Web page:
Meeting Two
Before meeting two, the facilitator or other designee will revise the vision elements based on the online feedback and craft them into a cohesive statement. The group will come together to vote on the vision statement (quick!) and begin work on a mission statement that details how science instruction will look in order to accomplish this vision. It could also detail the roles of various stakeholders in that instruction. I suggest going through the same affinity process again with follow up through online suggestions. Unfortunately, it will likely be more challenging, as members of the group will likely have different ideas on the best way to teach science. For example, how do you balance learning content, science practices, and scientific thinking? The NRC K-12 Science Education Framework, pages 25-33, might help in that discussion. For the mission statement, I would suggest either an online vote (wouldn’t bring people together just for that), or combining that vote with the beginning of a science program audit.

Next Steps and Final Thoughts
A science program audit is the next logical step in a broader strategic plan to improve science education in a district or school (notably, this strategic process that I’ll be outlining in these blog posts should be detailed up front). The science leadership committee and/or other stakeholders would investigate current science structures and practices in relation to the mission and vision statements—an “audit.” My next blog post will outline audit strategies, though at this point you’ll also want to ask how well science leaders understand the instruction laid out in the vision.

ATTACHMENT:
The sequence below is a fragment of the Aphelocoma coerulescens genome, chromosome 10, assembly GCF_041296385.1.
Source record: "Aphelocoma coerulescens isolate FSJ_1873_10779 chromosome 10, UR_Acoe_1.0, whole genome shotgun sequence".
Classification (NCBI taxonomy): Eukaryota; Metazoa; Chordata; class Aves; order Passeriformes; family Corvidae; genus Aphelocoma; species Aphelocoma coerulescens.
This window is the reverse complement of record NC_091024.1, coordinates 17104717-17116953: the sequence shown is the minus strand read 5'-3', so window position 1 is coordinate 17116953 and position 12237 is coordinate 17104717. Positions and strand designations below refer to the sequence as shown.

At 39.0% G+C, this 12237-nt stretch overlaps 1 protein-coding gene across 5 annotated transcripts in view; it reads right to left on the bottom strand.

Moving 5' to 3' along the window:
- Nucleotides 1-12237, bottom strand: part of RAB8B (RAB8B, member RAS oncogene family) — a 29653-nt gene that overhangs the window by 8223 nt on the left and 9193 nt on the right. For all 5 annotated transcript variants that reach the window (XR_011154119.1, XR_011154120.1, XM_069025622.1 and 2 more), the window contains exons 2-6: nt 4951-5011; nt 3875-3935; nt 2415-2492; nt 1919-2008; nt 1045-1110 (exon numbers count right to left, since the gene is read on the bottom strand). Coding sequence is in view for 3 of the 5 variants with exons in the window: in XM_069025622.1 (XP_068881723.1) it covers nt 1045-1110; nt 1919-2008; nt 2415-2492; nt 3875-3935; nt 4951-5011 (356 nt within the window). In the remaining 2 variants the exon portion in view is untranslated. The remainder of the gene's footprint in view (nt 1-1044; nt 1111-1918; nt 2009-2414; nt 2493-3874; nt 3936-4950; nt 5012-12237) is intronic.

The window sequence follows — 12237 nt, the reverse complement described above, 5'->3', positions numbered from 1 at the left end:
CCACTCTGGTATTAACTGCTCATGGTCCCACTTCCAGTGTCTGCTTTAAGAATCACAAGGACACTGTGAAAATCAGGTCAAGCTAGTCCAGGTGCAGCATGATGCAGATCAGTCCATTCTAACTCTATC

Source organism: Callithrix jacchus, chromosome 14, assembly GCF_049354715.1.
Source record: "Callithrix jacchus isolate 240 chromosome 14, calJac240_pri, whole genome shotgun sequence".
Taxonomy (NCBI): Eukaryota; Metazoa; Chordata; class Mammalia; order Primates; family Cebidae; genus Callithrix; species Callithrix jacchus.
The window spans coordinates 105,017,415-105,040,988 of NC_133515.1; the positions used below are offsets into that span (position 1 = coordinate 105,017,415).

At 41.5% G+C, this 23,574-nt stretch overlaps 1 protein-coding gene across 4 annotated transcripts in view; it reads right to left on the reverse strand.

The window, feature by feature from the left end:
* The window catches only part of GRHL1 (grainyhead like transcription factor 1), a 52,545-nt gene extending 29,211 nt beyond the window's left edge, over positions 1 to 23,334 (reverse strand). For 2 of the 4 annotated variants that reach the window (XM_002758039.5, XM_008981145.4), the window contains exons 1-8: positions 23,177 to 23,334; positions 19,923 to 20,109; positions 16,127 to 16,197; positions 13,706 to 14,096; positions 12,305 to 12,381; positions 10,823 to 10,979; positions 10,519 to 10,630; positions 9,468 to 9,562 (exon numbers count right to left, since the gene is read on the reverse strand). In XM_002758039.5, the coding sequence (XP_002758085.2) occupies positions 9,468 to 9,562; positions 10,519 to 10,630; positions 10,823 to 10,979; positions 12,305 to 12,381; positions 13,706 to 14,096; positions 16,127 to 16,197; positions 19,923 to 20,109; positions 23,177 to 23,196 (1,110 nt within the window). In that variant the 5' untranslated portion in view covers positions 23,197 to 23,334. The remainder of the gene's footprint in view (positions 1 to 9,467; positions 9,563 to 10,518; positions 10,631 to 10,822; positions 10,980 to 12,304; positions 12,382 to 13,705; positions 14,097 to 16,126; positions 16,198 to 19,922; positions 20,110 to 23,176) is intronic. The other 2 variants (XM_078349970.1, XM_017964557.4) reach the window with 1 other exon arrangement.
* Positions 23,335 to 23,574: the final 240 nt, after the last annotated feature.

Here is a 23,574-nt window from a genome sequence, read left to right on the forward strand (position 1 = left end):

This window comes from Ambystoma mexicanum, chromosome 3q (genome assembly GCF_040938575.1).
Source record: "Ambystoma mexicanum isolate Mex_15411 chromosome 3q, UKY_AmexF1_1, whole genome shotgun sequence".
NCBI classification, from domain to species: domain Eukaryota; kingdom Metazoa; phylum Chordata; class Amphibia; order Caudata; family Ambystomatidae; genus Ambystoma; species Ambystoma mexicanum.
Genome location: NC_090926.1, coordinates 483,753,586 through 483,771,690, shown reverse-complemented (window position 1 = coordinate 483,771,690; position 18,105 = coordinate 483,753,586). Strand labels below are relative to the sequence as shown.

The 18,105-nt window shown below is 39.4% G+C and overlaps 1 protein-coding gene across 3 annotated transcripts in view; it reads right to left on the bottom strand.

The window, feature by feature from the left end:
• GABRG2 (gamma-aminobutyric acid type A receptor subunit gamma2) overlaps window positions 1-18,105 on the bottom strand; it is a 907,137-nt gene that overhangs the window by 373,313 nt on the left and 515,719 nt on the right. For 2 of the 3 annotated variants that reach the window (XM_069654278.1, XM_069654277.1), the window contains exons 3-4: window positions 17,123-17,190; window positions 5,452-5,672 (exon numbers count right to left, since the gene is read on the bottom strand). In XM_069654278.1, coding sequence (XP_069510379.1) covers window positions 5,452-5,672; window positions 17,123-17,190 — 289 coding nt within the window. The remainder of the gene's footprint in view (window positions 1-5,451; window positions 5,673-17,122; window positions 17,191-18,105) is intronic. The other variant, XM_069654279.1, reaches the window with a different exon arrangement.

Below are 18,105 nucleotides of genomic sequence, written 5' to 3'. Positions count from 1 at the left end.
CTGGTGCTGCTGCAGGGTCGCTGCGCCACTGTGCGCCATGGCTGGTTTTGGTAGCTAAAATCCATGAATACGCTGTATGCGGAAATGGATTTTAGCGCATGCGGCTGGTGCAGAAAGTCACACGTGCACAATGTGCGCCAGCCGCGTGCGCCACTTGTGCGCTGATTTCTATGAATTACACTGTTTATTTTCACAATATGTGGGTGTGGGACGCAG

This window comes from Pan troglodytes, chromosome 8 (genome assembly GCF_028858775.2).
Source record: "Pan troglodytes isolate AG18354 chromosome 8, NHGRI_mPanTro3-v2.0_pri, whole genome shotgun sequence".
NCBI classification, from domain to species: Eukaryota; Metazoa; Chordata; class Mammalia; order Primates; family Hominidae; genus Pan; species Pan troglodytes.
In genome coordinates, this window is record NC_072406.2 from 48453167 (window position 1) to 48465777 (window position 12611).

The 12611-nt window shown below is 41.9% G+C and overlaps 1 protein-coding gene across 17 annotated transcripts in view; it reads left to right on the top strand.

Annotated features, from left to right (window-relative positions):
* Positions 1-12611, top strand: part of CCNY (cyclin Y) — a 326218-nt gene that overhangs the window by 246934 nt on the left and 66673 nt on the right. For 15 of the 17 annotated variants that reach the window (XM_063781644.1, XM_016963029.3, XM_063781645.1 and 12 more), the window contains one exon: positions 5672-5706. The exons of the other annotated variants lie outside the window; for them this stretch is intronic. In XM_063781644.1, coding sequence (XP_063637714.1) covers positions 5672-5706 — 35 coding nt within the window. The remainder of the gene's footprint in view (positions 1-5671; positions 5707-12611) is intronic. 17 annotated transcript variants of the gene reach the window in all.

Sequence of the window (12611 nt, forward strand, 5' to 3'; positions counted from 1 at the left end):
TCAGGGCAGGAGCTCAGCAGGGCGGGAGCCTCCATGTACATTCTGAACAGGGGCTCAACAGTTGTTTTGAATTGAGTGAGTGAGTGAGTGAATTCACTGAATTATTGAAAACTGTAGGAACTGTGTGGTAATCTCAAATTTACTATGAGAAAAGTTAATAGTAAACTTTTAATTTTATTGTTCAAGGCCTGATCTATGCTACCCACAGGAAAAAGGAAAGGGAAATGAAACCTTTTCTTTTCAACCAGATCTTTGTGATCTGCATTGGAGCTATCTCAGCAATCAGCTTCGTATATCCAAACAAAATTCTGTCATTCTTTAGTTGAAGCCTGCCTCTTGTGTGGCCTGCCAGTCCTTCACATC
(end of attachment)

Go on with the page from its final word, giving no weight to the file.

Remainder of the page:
If they don’t understand what that looks like, they won’t be able to assess how well they’re meeting that mission or not, and some professional development will be necessary at this point.

An ending disclaimer here: I tend to be wordy. Some argue for a very concise mission and vision statement.  As seen in my last post, I don’t think I can capture my vision for science education in a short statement. It’s a substantial paragraph. There’s a lot I want for my students, and I want to have those key ideas at the forefront of what I do. My ideal mission statement wouldn’t exactly be concise either. Here’s an example:

“In order to accomplish our vision, teachers and school-based educators will facilitate science learning through having students engage in authentic science practices and reasoning. These investigations will include applications to real-world problems, meaningful to students’ lives and community. Students will fully engage in these investigations, asking questions and connecting scientific thinking to their lives in an out of school. Our community will provide its expertise in showing how science connects to careers and broader community and societal problems.”

I'd be interested in hearing your thoughts on this process and the vision/mission from your school!